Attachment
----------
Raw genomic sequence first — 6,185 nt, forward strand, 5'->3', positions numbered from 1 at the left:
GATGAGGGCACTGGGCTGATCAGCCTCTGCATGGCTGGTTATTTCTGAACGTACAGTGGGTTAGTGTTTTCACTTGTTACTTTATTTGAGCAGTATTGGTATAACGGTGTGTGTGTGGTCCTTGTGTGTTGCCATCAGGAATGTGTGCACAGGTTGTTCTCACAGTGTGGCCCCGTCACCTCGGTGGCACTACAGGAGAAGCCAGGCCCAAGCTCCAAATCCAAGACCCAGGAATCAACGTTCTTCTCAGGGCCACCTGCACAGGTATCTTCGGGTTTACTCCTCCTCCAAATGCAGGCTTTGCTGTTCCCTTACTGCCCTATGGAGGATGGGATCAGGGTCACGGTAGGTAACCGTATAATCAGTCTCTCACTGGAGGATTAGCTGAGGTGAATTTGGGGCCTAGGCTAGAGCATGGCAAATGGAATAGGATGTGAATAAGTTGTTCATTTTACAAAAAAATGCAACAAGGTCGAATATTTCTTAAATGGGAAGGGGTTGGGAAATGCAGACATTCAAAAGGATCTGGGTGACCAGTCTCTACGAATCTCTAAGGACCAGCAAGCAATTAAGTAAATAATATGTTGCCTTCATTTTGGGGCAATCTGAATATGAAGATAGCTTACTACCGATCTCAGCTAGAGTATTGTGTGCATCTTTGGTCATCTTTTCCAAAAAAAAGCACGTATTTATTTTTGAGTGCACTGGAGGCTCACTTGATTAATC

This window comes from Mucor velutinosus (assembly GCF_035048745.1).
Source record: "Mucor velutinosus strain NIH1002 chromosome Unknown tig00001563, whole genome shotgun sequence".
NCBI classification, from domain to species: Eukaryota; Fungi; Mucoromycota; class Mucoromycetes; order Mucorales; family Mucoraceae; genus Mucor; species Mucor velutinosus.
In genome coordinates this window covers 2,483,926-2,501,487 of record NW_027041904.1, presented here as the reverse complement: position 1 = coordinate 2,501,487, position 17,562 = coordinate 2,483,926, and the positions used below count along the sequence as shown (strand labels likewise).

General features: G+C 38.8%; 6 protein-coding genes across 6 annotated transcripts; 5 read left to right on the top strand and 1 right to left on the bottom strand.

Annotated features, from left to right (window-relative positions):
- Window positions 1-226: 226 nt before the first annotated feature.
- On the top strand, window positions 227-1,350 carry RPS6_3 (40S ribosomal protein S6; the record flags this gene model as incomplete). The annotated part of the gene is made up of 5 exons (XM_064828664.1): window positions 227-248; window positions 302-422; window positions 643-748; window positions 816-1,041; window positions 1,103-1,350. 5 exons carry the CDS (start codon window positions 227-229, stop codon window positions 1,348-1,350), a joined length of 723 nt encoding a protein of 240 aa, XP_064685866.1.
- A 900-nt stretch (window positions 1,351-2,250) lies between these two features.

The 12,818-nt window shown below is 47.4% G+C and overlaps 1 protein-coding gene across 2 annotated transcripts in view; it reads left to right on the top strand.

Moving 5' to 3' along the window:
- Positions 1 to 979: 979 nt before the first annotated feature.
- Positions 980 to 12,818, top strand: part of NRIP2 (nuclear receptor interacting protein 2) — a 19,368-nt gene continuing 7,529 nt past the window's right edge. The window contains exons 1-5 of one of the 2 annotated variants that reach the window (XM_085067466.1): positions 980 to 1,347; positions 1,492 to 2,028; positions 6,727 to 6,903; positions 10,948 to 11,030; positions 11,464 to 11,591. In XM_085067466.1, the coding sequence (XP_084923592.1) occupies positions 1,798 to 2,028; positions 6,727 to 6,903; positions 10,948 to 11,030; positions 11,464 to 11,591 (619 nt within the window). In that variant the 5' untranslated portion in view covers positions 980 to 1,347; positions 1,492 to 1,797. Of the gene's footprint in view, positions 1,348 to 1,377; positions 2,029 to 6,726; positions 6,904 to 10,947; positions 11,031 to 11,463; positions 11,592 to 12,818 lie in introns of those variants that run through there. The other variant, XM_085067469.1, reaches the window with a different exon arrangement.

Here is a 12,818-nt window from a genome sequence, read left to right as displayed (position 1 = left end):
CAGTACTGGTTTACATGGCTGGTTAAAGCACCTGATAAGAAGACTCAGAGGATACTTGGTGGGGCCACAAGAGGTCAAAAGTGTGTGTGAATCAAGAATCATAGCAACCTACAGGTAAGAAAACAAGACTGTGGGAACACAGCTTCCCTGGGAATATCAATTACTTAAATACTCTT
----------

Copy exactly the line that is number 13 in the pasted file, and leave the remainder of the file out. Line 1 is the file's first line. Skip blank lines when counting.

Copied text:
Moving 5' to 3' along the window: